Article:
Car makers may already be manipulating new emissions tests

European Commission says manufacturers may be increasing emissions artificially so future limits are easier to meet

Car makers may already be manipulating the new WLTP emissions and economy tests, the European Commission (EC) has warned.

Manufacturers have been tasked with reducing emissions by 15 per cent between 2020 and 2025, but the EC says there is a “clear risk” car makers are setting an “artificial increase” in emission figures for 2020, making it easier to show a reduction by 2025.

• WLTP and RDE emissions tests introduced

“We don’t like tricks” Miguel Arias Canete told the Financial Times, adding: “We have seen things we don’t like. We are going to do all the necessary work so that the starting points are the real ones.” The Financial Times claims to have seen a briefing document from the Commission’s Joint Research Centre (JRC), which shows 114 data sets indicating car makers are “configuring their test vehicles in such a way that the measured WLTP are inflated.”

While no individual companies have been named, the EC believes manufacturers are submitting cars with deliberately-depleted batteries, meaning “additional fuel was consumed to charge the battery during the test.”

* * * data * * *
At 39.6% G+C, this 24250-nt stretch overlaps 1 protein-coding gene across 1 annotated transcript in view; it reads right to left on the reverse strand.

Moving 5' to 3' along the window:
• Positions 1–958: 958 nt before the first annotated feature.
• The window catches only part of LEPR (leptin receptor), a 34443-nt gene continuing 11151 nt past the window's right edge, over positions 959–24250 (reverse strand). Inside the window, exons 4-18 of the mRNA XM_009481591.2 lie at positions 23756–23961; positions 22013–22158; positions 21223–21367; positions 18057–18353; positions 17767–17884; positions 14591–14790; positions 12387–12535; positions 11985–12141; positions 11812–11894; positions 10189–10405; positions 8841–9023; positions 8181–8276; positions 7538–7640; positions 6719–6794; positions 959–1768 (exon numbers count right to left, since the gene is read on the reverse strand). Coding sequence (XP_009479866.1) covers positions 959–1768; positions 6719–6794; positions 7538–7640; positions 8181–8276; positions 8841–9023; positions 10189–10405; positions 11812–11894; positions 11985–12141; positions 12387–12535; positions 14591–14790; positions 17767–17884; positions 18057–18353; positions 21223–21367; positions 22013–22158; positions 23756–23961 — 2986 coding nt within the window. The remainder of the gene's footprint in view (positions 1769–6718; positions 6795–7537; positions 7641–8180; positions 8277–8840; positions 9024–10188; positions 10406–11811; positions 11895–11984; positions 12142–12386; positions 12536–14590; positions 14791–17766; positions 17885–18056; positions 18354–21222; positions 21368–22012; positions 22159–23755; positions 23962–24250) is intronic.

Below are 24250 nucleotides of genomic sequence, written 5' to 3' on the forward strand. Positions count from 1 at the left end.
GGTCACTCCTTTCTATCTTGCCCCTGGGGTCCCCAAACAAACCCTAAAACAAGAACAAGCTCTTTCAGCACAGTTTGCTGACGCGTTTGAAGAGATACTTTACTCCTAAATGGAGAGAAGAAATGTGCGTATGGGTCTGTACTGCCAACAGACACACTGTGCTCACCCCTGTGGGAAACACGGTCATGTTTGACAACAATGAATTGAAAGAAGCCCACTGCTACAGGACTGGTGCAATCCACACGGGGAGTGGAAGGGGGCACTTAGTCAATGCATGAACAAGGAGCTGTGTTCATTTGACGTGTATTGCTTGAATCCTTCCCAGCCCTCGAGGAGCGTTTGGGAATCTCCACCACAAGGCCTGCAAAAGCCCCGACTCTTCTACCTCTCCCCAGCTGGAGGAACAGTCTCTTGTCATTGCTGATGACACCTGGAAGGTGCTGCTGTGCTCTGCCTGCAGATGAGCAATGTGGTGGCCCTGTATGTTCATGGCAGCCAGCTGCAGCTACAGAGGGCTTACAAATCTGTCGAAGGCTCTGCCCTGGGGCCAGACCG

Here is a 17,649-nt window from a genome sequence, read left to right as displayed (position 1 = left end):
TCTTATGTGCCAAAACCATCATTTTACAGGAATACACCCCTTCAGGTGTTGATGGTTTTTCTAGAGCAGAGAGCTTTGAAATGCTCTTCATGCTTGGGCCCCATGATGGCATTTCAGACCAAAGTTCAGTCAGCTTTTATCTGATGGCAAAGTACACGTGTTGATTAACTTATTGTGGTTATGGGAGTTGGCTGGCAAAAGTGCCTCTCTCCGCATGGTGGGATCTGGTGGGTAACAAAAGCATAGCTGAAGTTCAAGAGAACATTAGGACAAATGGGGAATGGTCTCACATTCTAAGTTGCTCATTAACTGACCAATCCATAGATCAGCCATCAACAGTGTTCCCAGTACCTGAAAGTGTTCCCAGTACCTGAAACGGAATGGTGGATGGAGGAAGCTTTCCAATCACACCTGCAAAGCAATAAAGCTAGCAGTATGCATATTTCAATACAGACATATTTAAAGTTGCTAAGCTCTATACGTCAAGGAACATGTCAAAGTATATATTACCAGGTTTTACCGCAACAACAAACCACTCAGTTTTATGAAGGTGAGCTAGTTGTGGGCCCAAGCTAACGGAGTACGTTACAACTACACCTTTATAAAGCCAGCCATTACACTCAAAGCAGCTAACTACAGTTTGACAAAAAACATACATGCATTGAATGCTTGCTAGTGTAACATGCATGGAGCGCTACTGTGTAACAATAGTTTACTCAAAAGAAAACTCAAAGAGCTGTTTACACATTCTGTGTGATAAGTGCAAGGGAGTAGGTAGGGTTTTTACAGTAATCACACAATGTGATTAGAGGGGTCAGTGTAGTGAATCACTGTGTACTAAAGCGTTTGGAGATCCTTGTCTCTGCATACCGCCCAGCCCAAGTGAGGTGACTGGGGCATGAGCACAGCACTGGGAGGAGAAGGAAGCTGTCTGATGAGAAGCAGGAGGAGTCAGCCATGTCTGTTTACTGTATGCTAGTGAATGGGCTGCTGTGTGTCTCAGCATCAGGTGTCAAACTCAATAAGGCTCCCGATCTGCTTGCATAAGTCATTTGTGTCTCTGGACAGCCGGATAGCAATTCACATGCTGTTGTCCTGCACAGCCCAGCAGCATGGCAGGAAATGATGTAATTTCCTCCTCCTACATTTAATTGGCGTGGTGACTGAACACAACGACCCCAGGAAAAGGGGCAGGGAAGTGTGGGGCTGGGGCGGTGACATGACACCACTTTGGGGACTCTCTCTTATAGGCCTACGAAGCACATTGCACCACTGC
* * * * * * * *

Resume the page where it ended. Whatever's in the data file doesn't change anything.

Cars’ stop-start systems are also said to have been disabled, while the JRC also said they were being driven in gears that would cause a “significant” rise in CO2 emissions. The JRC says “declared WLTP emission values” from car makers were 4.5 per cent higher on average than those produced by independent tests, while some emissions figures were 13 per cent greater.

The WLTP (Worldwide Harmonised Light Vehicle Test Procedure) replaces the outdated NEDC tests, putting stricter limits in place, and including an on-road RDE (real driving emissions) element. Carmakers have previously warned WLTP is far from perfect, with Mercedes’ head of certification previously telling Auto Express the regime does not stipulate when gear changes should be made during the test’s RDE section.

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